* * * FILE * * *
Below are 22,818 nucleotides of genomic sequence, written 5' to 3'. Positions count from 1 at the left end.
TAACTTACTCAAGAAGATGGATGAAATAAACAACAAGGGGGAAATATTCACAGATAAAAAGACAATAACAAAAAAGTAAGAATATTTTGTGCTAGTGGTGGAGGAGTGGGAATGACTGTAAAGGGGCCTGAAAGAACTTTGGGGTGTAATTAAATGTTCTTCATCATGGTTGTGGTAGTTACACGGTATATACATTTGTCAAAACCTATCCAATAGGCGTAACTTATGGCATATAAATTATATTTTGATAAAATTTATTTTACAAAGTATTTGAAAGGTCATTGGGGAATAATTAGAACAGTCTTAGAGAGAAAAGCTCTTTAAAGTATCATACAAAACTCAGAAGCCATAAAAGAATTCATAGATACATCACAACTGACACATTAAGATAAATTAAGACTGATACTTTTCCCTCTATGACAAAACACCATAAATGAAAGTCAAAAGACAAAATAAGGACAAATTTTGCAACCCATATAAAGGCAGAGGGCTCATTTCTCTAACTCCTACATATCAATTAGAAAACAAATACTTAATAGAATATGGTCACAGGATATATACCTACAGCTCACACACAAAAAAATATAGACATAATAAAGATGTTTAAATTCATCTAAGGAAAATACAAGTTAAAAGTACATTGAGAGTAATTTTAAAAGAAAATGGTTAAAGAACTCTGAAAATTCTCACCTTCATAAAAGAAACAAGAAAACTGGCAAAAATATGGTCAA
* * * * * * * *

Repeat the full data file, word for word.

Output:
Below are 22,818 nucleotides of genomic sequence, written 5' to 3'. Positions count from 1 at the left end.
TAACTTACTCAAGAAGATGGATGAAATAAACAACAAGGGGGAAATATTCACAGATAAAAAGACAATAACAAAAAAGTAAGAATATTTTGTGCTAGTGGTGGAGGAGTGGGAATGACTGTAAAGGGGCCTGAAAGAACTTTGGGGTGTAATTAAATGTTCTTCATCATGGTTGTGGTAGTTACACGGTATATACATTTGTCAAAACCTATCCAATAGGCGTAACTTATGGCATATAAATTATATTTTGATAAAATTTATTTTACAAAGTATTTGAAAGGTCATTGGGGAATAATTAGAACAGTCTTAGAGAGAAAAGCTCTTTAAAGTATCATACAAAACTCAGAAGCCATAAAAGAATTCATAGATACATCACAACTGACACATTAAGATAAATTAAGACTGATACTTTTCCCTCTATGACAAAACACCATAAATGAAAGTCAAAAGACAAAATAAGGACAAATTTTGCAACCCATATAAAGGCAGAGGGCTCATTTCTCTAACTCCTACATATCAATTAGAAAACAAATACTTAATAGAATATGGTCACAGGATATATACCTACAGCTCACACACAAAAAAATATAGACATAATAAAGATGTTTAAATTCATCTAAGGAAAATACAAGTTAAAAGTACATTGAGAGTAATTTTAAAAGAAAATGGTTAAAGAACTCTGAAAATTCTCACCTTCATAAAAGAAACAAGAAAACTGGCAAAAATATGGTCAA